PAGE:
The one renewable resource that Alameda Municipal Power (AMP) doesn’t get credit for is the never-ending stream of exaggerated claims about its green credentials. Look closer at its policies on solar power, selling off “extra” renewable power, local power generation and the health of our state’s rivers and streams as they relate to hydropower. You’ll find shortcomings that don’t match the rhetoric.
Last year, AMP changed its rate structure for rooftop solar to make it less favorable for owners of new installations. In May, the financial incentives were again reduced.
Alameda Municipal Power (AMP) staffer Bill Garvine attended last Saturday’s Big Truck Bonanza with his daughter-in-law Tanya Garvine and his grandchildren, two-month-old Dakota and three-year-old Huston. Huston had fun exploring the parking lot behind City Hall filled with fire trucks and engines, police vehicles and trucks from AMP and Public Works, including a street sweeper, a derrick digger, a bucket truck and a backhoe. Staff from each department were on hand to answer questions and keep the children safe.
Alameda Municipal Power (AMP) is taking steps to transform its service with the launch of a new technology program called Energy inView. Beginning next month, AMP’s meter-installation contractor, Professional Meters, Inc. will begin replacing the traditional analog meters with Smart Meters, which are capable of two-way communication between customers and AMP.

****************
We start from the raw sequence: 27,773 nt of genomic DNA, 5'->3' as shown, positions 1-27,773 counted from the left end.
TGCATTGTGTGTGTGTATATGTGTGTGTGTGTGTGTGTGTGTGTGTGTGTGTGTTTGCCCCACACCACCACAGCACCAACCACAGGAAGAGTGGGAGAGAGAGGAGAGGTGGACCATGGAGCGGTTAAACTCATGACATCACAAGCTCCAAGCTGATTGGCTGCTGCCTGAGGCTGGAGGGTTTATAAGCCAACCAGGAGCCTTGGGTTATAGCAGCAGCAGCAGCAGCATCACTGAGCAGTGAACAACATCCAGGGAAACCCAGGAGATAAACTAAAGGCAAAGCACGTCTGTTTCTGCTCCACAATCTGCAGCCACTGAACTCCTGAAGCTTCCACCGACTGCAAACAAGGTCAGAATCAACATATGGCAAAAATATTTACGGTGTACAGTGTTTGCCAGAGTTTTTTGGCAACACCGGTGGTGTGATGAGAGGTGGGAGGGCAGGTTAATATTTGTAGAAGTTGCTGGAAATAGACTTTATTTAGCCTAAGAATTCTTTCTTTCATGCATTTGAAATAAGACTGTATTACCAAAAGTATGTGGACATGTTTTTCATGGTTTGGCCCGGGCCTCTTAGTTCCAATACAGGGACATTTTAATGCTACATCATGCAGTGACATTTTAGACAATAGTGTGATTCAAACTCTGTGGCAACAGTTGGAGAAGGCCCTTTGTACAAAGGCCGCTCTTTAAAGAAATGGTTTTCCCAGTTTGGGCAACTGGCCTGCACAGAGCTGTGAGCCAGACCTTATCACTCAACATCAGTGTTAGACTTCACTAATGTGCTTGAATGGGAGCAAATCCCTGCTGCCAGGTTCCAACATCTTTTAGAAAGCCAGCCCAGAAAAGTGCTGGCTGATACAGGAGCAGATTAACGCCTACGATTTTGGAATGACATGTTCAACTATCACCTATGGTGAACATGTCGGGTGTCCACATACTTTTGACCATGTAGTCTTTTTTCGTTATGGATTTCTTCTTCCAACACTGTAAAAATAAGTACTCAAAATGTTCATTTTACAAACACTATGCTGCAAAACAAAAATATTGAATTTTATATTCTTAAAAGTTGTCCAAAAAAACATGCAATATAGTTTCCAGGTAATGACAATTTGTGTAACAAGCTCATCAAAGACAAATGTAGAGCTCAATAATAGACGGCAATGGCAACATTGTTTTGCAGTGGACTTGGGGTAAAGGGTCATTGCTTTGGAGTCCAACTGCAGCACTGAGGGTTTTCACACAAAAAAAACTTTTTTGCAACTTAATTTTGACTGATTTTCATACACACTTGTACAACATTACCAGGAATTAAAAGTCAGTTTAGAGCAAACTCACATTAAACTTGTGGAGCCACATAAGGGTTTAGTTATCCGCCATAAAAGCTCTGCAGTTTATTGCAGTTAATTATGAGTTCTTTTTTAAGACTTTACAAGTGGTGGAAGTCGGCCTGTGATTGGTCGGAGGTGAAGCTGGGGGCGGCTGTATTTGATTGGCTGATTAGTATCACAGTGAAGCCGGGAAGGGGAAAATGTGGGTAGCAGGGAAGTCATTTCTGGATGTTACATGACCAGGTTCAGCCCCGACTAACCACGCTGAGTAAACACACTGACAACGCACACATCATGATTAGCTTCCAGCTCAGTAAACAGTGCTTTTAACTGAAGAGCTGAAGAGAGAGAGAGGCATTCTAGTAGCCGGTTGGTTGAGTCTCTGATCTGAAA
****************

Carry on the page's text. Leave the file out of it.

AMP expects to complete installation for all its residential and commercial customers by December 2017. The utility will notify customers prior to their scheduled meter upgrades.
City Manager Jill Keimach announced yesterday the appointment of Nicolas Procos as general manager of Alameda Municipal Power (AMP). He replaces Glenn Steiger, who retired in August. Procos will step into his new job on Feb. 22. He has more than 17 years of experience with electric, gas, water, wastewater and fiber optic utilities.
The Underground Utilities District Nomination Board has recommended that Alameda Municipal Power (AMP) move overhead utility lines below ground in seven areas. The board began meeting in June 2016 and completed its work last month. Board members reviewed dozens of areas before they voted to recommend undergrounding in the following seven locations:
Alameda Municipal Power (AMP) has been talking about developing a community solar facility in Alameda for several years. Funding for such a project will be available starting next year. The former city trash dump next to the Bay Farm Bridge is the perfect location. Now is the time for our Public Utilities Board (PUB) to launch the effort.
Alameda has championed innovation since 1887, when the city formed its own public electric utility to power 13 streetlights. Our community was a pioneer in the new world of electricity — we developed a 90-kW generating station only five years after the first commercial energy station was established by Thomas Edison in 1882. As we plan for the future of energy in Alameda today, we can look back to Alameda Municipal Power’s (AMP) beginnings for inspiration.